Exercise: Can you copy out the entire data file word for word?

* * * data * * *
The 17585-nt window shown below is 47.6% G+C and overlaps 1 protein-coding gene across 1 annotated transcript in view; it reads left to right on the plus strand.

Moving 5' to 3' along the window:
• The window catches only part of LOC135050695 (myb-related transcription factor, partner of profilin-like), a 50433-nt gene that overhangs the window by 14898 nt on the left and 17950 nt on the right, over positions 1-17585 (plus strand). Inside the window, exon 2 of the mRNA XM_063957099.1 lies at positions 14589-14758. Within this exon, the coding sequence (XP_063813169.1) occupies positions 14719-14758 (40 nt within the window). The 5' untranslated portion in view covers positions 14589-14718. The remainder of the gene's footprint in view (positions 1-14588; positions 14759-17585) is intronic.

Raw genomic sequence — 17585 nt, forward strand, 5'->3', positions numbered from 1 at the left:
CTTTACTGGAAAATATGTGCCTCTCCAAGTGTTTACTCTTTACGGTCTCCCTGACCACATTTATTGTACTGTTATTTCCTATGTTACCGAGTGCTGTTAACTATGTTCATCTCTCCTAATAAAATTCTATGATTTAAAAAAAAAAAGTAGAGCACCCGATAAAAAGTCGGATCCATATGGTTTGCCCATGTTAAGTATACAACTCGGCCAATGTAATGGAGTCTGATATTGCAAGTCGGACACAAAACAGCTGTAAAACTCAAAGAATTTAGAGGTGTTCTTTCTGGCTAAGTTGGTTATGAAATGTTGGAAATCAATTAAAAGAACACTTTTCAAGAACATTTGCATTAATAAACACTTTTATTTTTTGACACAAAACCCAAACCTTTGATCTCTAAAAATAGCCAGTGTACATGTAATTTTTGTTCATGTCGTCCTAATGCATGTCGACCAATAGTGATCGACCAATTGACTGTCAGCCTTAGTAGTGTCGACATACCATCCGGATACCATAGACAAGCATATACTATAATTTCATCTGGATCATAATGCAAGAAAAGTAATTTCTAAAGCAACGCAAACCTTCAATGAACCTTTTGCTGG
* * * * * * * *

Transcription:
The 17585-nt window shown below is 47.6% G+C and overlaps 1 protein-coding gene across 1 annotated transcript in view; it reads left to right on the plus strand.

Moving 5' to 3' along the window:
• The window catches only part of LOC135050695 (myb-related transcription factor, partner of profilin-like), a 50433-nt gene that overhangs the window by 14898 nt on the left and 17950 nt on the right, over positions 1-17585 (plus strand). Inside the window, exon 2 of the mRNA XM_063957099.1 lies at positions 14589-14758. Within this exon, the coding sequence (XP_063813169.1) occupies positions 14719-14758 (40 nt within the window). The 5' untranslated portion in view covers positions 14589-14718. The remainder of the gene's footprint in view (positions 1-14588; positions 14759-17585) is intronic.

Raw genomic sequence — 17585 nt, forward strand, 5'->3', positions numbered from 1 at the left:
CTTTACTGGAAAATATGTGCCTCTCCAAGTGTTTACTCTTTACGGTCTCCCTGACCACATTTATTGTACTGTTATTTCCTATGTTACCGAGTGCTGTTAACTATGTTCATCTCTCCTAATAAAATTCTATGATTTAAAAAAAAAAAGTAGAGCACCCGATAAAAAGTCGGATCCATATGGTTTGCCCATGTTAAGTATACAACTCGGCCAATGTAATGGAGTCTGATATTGCAAGTCGGACACAAAACAGCTGTAAAACTCAAAGAATTTAGAGGTGTTCTTTCTGGCTAAGTTGGTTATGAAATGTTGGAAATCAATTAAAAGAACACTTTTCAAGAACATTTGCATTAATAAACACTTTTATTTTTTGACACAAAACCCAAACCTTTGATCTCTAAAAATAGCCAGTGTACATGTAATTTTTGTTCATGTCGTCCTAATGCATGTCGACCAATAGTGATCGACCAATTGACTGTCAGCCTTAGTAGTGTCGACATACCATCCGGATACCATAGACAAGCATATACTATAATTTCATCTGGATCATAATGCAAGAAAAGTAATTTCTAAAGCAACGCAAACCTTCAATGAACCTTTTGCTGG